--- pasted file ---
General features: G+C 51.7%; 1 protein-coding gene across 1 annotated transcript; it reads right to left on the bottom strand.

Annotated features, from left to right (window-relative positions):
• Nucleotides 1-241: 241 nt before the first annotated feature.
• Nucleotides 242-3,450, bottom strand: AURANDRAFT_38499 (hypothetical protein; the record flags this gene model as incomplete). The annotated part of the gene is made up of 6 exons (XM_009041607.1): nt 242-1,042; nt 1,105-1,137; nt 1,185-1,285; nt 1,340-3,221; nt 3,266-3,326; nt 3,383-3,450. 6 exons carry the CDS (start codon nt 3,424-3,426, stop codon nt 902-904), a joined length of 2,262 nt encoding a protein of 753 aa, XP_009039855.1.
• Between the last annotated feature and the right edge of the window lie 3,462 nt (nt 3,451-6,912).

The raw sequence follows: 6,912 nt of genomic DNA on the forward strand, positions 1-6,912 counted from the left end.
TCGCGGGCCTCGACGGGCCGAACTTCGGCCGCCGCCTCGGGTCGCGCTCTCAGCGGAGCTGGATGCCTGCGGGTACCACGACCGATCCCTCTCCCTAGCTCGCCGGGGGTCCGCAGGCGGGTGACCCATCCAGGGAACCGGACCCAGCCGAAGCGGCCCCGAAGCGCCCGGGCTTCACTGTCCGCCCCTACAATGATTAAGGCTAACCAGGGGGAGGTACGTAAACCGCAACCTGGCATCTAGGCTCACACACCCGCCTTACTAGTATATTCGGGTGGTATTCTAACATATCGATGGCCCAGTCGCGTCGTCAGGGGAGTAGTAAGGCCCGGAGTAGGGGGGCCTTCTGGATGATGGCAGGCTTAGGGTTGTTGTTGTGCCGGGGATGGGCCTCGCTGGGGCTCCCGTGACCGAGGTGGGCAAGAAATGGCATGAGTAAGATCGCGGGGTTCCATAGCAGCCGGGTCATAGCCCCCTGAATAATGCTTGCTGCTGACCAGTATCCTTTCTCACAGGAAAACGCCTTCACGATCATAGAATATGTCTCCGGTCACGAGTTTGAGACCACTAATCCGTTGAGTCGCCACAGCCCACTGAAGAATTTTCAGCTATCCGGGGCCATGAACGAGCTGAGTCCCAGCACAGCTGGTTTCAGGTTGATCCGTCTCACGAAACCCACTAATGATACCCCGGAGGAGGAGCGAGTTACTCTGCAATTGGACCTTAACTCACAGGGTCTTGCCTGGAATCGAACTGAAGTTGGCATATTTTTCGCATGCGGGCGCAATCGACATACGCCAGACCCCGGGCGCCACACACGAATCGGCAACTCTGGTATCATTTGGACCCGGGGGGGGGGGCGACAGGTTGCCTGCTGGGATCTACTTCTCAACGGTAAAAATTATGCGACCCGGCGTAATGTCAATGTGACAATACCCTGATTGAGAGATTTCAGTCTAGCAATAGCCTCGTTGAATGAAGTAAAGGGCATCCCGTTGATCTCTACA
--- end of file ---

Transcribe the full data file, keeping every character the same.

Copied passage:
General features: G+C 51.7%; 1 protein-coding gene across 1 annotated transcript; it reads right to left on the bottom strand.

Annotated features, from left to right (window-relative positions):
• Nucleotides 1-241: 241 nt before the first annotated feature.
• Nucleotides 242-3,450, bottom strand: AURANDRAFT_38499 (hypothetical protein; the record flags this gene model as incomplete). The annotated part of the gene is made up of 6 exons (XM_009041607.1): nt 242-1,042; nt 1,105-1,137; nt 1,185-1,285; nt 1,340-3,221; nt 3,266-3,326; nt 3,383-3,450. 6 exons carry the CDS (start codon nt 3,424-3,426, stop codon nt 902-904), a joined length of 2,262 nt encoding a protein of 753 aa, XP_009039855.1.
• Between the last annotated feature and the right edge of the window lie 3,462 nt (nt 3,451-6,912).

The raw sequence follows: 6,912 nt of genomic DNA on the forward strand, positions 1-6,912 counted from the left end.
TCGCGGGCCTCGACGGGCCGAACTTCGGCCGCCGCCTCGGGTCGCGCTCTCAGCGGAGCTGGATGCCTGCGGGTACCACGACCGATCCCTCTCCCTAGCTCGCCGGGGGTCCGCAGGCGGGTGACCCATCCAGGGAACCGGACCCAGCCGAAGCGGCCCCGAAGCGCCCGGGCTTCACTGTCCGCCCCTACAATGATTAAGGCTAACCAGGGGGAGGTACGTAAACCGCAACCTGGCATCTAGGCTCACACACCCGCCTTACTAGTATATTCGGGTGGTATTCTAACATATCGATGGCCCAGTCGCGTCGTCAGGGGAGTAGTAAGGCCCGGAGTAGGGGGGCCTTCTGGATGATGGCAGGCTTAGGGTTGTTGTTGTGCCGGGGATGGGCCTCGCTGGGGCTCCCGTGACCGAGGTGGGCAAGAAATGGCATGAGTAAGATCGCGGGGTTCCATAGCAGCCGGGTCATAGCCCCCTGAATAATGCTTGCTGCTGACCAGTATCCTTTCTCACAGGAAAACGCCTTCACGATCATAGAATATGTCTCCGGTCACGAGTTTGAGACCACTAATCCGTTGAGTCGCCACAGCCCACTGAAGAATTTTCAGCTATCCGGGGCCATGAACGAGCTGAGTCCCAGCACAGCTGGTTTCAGGTTGATCCGTCTCACGAAACCCACTAATGATACCCCGGAGGAGGAGCGAGTTACTCTGCAATTGGACCTTAACTCACAGGGTCTTGCCTGGAATCGAACTGAAGTTGGCATATTTTTCGCATGCGGGCGCAATCGACATACGCCAGACCCCGGGCGCCACACACGAATCGGCAACTCTGGTATCATTTGGACCCGGGGGGGGGGGCGACAGGTTGCCTGCTGGGATCTACTTCTCAACGGTAAAAATTATGCGACCCGGCGTAATGTCAATGTGACAATACCCTGATTGAGAGATTTCAGTCTAGCAATAGCCTCGTTGAATGAAGTAAAGGGCATCCCGTTGATCTCTACA